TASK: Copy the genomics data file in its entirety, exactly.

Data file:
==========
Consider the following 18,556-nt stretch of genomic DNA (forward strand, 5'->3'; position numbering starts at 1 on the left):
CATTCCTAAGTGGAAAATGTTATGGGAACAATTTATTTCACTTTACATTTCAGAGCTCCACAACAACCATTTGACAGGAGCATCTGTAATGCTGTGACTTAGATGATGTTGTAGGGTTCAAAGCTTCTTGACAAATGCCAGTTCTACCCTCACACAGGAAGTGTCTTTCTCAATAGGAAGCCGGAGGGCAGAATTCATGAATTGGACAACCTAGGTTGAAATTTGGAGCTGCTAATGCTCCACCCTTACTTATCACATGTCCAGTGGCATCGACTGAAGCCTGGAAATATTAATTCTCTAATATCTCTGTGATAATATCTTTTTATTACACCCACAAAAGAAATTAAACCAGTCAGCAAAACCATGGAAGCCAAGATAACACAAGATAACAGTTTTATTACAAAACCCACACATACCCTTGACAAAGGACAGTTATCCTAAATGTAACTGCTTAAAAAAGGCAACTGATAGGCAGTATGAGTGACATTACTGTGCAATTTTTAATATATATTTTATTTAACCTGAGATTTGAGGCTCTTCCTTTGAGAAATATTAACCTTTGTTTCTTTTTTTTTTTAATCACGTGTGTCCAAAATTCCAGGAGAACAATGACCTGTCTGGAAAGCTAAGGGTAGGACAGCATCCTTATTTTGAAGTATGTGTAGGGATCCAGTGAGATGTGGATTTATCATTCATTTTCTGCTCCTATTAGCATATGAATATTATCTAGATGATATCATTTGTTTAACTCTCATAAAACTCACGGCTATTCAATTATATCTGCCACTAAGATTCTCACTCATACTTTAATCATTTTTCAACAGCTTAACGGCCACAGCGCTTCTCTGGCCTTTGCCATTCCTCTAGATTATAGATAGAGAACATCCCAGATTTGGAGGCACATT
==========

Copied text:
Consider the following 18,556-nt stretch of genomic DNA (forward strand, 5'->3'; position numbering starts at 1 on the left):
CATTCCTAAGTGGAAAATGTTATGGGAACAATTTATTTCACTTTACATTTCAGAGCTCCACAACAACCATTTGACAGGAGCATCTGTAATGCTGTGACTTAGATGATGTTGTAGGGTTCAAAGCTTCTTGACAAATGCCAGTTCTACCCTCACACAGGAAGTGTCTTTCTCAATAGGAAGCCGGAGGGCAGAATTCATGAATTGGACAACCTAGGTTGAAATTTGGAGCTGCTAATGCTCCACCCTTACTTATCACATGTCCAGTGGCATCGACTGAAGCCTGGAAATATTAATTCTCTAATATCTCTGTGATAATATCTTTTTATTACACCCACAAAAGAAATTAAACCAGTCAGCAAAACCATGGAAGCCAAGATAACACAAGATAACAGTTTTATTACAAAACCCACACATACCCTTGACAAAGGACAGTTATCCTAAATGTAACTGCTTAAAAAAGGCAACTGATAGGCAGTATGAGTGACATTACTGTGCAATTTTTAATATATATTTTATTTAACCTGAGATTTGAGGCTCTTCCTTTGAGAAATATTAACCTTTGTTTCTTTTTTTTTTTAATCACGTGTGTCCAAAATTCCAGGAGAACAATGACCTGTCTGGAAAGCTAAGGGTAGGACAGCATCCTTATTTTGAAGTATGTGTAGGGATCCAGTGAGATGTGGATTTATCATTCATTTTCTGCTCCTATTAGCATATGAATATTATCTAGATGATATCATTTGTTTAACTCTCATAAAACTCACGGCTATTCAATTATATCTGCCACTAAGATTCTCACTCATACTTTAATCATTTTTCAACAGCTTAACGGCCACAGCGCTTCTCTGGCCTTTGCCATTCCTCTAGATTATAGATAGAGAACATCCCAGATTTGGAGGCACATT